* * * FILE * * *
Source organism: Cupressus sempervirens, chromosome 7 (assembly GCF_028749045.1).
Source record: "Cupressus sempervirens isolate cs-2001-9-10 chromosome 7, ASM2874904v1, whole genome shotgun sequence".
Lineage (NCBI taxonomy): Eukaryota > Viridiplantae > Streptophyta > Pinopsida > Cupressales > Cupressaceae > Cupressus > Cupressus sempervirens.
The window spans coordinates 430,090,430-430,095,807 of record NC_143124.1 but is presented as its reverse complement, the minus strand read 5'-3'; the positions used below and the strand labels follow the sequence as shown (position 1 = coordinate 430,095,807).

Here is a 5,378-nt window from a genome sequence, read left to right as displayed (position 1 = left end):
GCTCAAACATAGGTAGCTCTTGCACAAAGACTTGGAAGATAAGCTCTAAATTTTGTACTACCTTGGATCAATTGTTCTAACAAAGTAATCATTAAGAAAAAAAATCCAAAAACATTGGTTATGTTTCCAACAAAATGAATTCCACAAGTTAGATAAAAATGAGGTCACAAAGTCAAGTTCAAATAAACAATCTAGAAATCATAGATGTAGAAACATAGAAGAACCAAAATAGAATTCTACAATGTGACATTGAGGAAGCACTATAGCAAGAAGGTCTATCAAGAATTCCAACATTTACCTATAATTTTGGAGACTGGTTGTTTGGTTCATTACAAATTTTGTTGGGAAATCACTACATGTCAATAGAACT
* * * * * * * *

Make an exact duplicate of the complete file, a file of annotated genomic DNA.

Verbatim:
Source organism: Cupressus sempervirens, chromosome 7 (assembly GCF_028749045.1).
Source record: "Cupressus sempervirens isolate cs-2001-9-10 chromosome 7, ASM2874904v1, whole genome shotgun sequence".
Lineage (NCBI taxonomy): Eukaryota > Viridiplantae > Streptophyta > Pinopsida > Cupressales > Cupressaceae > Cupressus > Cupressus sempervirens.
The window spans coordinates 430,090,430-430,095,807 of record NC_143124.1 but is presented as its reverse complement, the minus strand read 5'-3'; the positions used below and the strand labels follow the sequence as shown (position 1 = coordinate 430,095,807).

Here is a 5,378-nt window from a genome sequence, read left to right as displayed (position 1 = left end):
GCTCAAACATAGGTAGCTCTTGCACAAAGACTTGGAAGATAAGCTCTAAATTTTGTACTACCTTGGATCAATTGTTCTAACAAAGTAATCATTAAGAAAAAAAATCCAAAAACATTGGTTATGTTTCCAACAAAATGAATTCCACAAGTTAGATAAAAATGAGGTCACAAAGTCAAGTTCAAATAAACAATCTAGAAATCATAGATGTAGAAACATAGAAGAACCAAAATAGAATTCTACAATGTGACATTGAGGAAGCACTATAGCAAGAAGGTCTATCAAGAATTCCAACATTTACCTATAATTTTGGAGACTGGTTGTTTGGTTCATTACAAATTTTGTTGGGAAATCACTACATGTCAATAGAACT